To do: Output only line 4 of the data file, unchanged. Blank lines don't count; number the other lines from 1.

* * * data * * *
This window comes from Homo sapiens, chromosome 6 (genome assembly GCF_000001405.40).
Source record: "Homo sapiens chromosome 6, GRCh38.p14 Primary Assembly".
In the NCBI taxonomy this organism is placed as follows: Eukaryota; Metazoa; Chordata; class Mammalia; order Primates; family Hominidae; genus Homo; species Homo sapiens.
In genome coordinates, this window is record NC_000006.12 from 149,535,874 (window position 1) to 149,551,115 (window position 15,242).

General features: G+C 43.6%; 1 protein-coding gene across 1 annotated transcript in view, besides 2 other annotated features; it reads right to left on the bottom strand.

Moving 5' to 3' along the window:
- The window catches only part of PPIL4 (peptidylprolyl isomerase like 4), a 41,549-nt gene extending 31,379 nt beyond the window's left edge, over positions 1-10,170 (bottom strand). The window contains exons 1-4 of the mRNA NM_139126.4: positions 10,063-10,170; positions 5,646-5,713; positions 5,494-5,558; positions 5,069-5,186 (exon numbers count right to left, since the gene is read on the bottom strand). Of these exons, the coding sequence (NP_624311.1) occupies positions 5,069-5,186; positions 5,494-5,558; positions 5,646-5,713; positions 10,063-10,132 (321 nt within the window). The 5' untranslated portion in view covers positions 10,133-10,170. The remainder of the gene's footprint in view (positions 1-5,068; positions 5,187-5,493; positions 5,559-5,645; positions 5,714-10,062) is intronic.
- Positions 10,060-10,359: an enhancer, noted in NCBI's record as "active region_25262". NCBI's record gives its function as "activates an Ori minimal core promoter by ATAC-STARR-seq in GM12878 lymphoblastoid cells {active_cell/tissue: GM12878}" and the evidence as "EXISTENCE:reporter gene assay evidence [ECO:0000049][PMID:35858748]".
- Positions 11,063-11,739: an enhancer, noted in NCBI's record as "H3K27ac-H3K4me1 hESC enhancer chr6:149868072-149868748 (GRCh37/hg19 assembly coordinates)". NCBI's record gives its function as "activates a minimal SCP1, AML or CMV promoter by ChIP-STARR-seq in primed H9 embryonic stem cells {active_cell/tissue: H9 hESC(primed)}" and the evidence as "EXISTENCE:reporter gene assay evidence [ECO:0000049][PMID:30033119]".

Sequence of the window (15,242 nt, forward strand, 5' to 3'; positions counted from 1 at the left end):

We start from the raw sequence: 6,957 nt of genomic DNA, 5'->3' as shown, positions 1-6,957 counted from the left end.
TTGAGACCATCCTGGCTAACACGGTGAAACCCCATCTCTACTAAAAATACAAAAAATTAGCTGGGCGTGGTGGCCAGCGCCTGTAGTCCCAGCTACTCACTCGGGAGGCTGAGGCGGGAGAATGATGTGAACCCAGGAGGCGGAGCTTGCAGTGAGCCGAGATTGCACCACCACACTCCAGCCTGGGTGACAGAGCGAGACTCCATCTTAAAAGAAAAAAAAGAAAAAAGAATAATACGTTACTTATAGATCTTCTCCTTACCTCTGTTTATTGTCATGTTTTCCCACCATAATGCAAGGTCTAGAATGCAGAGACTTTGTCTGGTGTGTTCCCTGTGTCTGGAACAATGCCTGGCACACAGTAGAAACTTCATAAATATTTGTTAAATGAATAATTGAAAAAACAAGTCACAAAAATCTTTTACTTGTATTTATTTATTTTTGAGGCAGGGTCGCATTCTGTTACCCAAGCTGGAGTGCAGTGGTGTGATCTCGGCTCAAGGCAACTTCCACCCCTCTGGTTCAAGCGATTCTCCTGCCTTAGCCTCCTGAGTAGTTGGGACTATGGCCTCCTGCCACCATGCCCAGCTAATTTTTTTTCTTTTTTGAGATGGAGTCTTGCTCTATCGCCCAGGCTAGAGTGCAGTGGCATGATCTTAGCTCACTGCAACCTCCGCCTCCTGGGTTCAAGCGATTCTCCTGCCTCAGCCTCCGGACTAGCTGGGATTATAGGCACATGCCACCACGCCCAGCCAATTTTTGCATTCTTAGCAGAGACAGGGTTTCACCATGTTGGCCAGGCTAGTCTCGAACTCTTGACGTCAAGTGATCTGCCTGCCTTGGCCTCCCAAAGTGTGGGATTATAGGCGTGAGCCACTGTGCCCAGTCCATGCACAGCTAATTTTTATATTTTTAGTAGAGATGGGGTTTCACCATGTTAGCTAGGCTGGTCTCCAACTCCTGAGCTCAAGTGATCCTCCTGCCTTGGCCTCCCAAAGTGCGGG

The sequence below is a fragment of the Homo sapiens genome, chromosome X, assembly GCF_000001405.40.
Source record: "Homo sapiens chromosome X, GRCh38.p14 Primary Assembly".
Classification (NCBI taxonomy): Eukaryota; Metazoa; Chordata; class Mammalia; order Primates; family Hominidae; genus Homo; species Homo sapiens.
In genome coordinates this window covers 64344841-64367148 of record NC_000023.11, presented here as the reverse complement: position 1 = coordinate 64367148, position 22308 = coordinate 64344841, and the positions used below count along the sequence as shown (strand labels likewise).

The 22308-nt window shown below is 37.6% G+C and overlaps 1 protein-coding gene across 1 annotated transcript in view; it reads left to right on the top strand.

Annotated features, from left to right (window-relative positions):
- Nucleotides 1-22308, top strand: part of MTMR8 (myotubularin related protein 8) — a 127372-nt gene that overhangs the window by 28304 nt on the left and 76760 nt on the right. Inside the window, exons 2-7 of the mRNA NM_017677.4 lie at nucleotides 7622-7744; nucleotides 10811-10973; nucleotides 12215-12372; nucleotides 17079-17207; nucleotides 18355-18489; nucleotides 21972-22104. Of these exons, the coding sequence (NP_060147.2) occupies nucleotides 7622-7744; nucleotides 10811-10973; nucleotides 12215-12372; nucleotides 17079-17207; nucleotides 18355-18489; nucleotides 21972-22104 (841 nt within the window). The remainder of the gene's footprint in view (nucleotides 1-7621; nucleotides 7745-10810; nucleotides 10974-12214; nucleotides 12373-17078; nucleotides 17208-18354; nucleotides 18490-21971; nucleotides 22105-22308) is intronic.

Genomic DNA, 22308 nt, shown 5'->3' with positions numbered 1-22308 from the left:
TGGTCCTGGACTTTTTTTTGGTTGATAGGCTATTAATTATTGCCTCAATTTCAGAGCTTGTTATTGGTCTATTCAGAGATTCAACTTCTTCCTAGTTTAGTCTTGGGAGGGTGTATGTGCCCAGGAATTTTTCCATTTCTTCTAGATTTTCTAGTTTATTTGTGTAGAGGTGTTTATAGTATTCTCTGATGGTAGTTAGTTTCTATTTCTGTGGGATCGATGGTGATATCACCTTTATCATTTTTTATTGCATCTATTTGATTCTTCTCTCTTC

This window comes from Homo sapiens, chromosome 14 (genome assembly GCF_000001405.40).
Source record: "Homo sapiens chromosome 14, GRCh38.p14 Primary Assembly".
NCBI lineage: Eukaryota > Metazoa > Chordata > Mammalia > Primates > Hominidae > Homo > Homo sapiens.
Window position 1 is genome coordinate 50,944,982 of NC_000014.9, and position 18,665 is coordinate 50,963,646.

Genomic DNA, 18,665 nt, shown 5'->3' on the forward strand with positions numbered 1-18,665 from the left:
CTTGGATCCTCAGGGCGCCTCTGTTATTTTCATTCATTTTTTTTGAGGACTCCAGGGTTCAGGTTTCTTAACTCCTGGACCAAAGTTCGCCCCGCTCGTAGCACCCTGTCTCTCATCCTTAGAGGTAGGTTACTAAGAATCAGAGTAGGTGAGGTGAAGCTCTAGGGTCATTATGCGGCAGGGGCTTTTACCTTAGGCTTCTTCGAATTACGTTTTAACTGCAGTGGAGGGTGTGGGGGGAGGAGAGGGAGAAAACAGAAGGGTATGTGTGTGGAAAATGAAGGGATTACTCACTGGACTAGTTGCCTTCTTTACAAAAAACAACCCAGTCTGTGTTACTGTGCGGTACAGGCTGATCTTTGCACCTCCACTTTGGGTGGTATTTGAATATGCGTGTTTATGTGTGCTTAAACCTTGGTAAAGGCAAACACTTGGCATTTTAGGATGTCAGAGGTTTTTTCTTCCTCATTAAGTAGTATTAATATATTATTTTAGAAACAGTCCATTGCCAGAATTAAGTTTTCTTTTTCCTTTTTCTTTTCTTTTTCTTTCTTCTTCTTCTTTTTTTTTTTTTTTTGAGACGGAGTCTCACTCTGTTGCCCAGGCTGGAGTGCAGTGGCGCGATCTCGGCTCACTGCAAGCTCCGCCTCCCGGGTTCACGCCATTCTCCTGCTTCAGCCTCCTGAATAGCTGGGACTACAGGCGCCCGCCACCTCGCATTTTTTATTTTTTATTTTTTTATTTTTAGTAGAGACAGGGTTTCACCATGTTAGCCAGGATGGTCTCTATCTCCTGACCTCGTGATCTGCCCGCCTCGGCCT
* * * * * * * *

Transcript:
In genome coordinates, this window is record NC_000006.12 from 149,535,874 (window position 1) to 149,551,115 (window position 15,242).